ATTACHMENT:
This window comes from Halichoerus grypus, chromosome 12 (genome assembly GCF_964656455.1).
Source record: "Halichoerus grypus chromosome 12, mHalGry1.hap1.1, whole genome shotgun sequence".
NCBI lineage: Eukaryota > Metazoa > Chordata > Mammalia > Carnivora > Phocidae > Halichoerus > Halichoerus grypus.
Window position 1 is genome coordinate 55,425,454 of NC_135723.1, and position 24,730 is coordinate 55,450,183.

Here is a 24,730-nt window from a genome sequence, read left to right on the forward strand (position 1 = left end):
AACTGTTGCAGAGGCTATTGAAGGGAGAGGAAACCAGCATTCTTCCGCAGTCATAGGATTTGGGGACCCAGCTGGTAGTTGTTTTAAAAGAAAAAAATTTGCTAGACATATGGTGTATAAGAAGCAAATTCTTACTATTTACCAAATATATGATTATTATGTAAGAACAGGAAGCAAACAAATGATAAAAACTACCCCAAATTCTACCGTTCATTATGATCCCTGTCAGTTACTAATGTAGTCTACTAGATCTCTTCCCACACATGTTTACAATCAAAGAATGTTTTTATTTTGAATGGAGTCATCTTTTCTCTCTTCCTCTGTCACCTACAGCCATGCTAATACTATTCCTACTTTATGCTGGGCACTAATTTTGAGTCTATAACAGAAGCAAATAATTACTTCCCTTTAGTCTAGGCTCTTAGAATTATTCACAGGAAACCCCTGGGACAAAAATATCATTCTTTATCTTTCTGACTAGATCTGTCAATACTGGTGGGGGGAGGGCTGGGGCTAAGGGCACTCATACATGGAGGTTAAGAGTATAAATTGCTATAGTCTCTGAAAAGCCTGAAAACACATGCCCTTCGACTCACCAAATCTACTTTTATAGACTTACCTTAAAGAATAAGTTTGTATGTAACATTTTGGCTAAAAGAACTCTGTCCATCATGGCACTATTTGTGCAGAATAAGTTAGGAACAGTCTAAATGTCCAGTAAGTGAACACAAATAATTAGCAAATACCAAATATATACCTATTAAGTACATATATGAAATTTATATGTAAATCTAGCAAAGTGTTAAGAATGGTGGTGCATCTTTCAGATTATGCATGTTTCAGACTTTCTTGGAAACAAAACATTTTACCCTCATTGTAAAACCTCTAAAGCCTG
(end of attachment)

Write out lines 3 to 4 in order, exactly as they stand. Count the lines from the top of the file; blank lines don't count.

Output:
NCBI lineage: Eukaryota > Metazoa > Chordata > Mammalia > Carnivora > Phocidae > Halichoerus > Halichoerus grypus.
Window position 1 is genome coordinate 55,425,454 of NC_135723.1, and position 24,730 is coordinate 55,450,183.